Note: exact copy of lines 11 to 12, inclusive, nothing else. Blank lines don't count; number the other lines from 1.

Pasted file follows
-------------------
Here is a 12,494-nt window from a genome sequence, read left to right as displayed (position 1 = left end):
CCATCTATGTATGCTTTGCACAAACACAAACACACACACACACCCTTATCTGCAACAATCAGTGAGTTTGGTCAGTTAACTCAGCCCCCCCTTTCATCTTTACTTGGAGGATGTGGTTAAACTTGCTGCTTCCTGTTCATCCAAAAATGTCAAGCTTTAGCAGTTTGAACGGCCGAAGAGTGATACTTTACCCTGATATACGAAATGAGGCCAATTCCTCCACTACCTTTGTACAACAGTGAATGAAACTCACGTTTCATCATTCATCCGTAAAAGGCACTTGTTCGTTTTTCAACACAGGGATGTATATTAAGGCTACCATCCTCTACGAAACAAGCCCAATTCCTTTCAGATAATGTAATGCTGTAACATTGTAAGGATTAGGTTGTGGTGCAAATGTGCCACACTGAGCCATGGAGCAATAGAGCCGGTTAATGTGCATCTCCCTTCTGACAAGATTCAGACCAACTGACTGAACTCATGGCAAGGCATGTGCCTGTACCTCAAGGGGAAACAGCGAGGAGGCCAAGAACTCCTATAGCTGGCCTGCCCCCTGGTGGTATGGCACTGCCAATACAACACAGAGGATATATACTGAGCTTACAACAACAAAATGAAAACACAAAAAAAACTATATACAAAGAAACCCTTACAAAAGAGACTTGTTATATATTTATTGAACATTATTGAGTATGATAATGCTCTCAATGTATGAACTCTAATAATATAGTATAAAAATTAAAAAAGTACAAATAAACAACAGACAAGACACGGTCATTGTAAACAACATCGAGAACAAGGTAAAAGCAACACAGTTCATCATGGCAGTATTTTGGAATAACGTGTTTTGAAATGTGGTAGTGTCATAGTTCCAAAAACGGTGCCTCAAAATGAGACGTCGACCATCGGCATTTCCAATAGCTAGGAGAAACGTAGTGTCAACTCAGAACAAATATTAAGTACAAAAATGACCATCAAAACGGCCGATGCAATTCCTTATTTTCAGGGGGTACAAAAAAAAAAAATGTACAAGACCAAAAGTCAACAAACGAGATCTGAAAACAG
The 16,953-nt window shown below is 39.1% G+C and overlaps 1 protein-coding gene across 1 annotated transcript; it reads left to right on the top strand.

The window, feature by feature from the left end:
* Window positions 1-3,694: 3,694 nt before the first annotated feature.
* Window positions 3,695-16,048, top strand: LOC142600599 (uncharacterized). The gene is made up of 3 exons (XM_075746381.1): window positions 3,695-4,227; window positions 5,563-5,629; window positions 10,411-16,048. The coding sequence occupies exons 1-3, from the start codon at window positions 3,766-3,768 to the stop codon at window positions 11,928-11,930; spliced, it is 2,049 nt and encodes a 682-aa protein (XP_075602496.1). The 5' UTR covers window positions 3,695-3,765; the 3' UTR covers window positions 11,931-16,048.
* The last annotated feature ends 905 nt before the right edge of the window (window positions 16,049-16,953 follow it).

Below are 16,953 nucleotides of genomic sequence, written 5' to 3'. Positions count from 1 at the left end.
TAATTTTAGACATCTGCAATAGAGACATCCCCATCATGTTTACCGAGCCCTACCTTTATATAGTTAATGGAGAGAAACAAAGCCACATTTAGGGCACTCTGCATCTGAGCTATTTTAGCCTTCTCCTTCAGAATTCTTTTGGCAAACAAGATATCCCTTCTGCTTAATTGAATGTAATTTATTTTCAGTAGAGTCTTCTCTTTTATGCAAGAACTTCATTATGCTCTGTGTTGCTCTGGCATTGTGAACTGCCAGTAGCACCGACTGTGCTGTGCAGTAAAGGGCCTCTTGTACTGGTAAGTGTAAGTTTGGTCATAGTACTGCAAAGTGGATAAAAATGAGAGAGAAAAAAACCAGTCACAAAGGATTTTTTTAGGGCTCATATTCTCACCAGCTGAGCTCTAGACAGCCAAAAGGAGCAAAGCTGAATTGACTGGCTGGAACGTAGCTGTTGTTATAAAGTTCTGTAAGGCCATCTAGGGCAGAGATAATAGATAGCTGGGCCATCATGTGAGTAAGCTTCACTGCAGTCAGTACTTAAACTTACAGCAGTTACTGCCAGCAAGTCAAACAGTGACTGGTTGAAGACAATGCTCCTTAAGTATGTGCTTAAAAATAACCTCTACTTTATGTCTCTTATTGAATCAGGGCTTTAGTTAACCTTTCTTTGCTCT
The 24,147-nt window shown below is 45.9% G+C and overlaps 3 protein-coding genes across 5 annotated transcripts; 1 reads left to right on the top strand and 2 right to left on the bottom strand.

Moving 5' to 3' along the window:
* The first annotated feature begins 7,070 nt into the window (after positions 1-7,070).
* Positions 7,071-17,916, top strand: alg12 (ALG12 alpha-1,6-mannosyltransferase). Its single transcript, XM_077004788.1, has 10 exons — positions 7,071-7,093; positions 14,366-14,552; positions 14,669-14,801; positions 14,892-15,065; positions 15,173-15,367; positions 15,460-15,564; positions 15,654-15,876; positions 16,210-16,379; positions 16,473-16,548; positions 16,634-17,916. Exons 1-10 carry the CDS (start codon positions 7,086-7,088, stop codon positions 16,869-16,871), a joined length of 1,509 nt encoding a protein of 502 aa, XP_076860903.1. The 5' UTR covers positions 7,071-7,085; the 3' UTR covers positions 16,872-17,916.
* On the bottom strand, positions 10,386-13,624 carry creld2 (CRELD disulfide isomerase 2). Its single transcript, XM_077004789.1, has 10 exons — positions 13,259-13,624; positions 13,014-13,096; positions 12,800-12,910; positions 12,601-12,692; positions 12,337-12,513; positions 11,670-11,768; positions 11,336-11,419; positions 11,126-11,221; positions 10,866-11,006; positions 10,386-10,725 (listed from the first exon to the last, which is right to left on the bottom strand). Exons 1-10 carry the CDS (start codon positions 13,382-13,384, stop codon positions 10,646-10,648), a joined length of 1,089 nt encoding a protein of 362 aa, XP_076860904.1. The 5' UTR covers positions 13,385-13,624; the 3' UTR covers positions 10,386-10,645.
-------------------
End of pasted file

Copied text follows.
Moving 5' to 3' along the window:
* The first annotated feature begins 7,070 nt into the window (after positions 1-7,070).